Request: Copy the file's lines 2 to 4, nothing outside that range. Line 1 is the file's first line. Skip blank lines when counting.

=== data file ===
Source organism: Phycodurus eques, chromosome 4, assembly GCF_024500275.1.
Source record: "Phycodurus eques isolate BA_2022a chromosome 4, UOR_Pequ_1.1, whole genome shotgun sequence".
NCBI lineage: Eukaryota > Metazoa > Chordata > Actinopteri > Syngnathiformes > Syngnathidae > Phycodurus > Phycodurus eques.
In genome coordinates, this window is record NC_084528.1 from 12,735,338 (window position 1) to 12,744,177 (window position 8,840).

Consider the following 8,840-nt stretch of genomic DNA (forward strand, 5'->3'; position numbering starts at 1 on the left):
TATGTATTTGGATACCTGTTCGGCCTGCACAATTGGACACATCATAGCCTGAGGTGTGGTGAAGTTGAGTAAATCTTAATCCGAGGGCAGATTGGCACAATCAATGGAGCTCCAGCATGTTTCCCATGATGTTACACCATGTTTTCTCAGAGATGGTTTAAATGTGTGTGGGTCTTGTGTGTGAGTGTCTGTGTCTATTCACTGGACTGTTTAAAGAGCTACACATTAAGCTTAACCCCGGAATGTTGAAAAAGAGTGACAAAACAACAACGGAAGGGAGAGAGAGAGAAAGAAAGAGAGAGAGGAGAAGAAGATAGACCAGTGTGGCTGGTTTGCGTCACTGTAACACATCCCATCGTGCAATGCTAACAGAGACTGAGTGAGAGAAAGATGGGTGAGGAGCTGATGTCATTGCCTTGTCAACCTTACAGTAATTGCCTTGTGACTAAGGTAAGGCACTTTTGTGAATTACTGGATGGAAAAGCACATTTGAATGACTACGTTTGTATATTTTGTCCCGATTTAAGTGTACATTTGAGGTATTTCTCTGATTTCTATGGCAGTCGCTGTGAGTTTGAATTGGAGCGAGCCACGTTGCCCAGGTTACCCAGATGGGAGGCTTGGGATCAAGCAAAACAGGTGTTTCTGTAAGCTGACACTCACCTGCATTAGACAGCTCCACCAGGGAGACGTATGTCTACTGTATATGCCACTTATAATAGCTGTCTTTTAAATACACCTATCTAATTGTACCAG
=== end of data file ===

Source record: "Phycodurus eques isolate BA_2022a chromosome 4, UOR_Pequ_1.1, whole genome shotgun sequence".
NCBI lineage: Eukaryota > Metazoa > Chordata > Actinopteri > Syngnathiformes > Syngnathidae > Phycodurus > Phycodurus eques.
In genome coordinates, this window is record NC_084528.1 from 12,735,338 (window position 1) to 12,744,177 (window position 8,840).